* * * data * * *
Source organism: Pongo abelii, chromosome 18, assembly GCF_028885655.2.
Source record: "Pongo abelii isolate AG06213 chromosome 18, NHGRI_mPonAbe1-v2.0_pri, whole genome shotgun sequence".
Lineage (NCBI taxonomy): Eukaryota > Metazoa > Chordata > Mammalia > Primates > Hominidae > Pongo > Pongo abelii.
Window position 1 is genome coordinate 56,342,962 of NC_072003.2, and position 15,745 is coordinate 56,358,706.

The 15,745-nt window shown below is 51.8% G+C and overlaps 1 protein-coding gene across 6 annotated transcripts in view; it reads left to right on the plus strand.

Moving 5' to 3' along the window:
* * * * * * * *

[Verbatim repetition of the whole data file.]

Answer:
Source organism: Pongo abelii, chromosome 18, assembly GCF_028885655.2.
Source record: "Pongo abelii isolate AG06213 chromosome 18, NHGRI_mPonAbe1-v2.0_pri, whole genome shotgun sequence".
Lineage (NCBI taxonomy): Eukaryota > Metazoa > Chordata > Mammalia > Primates > Hominidae > Pongo > Pongo abelii.
Window position 1 is genome coordinate 56,342,962 of NC_072003.2, and position 15,745 is coordinate 56,358,706.

The 15,745-nt window shown below is 51.8% G+C and overlaps 1 protein-coding gene across 6 annotated transcripts in view; it reads left to right on the plus strand.

Moving 5' to 3' along the window: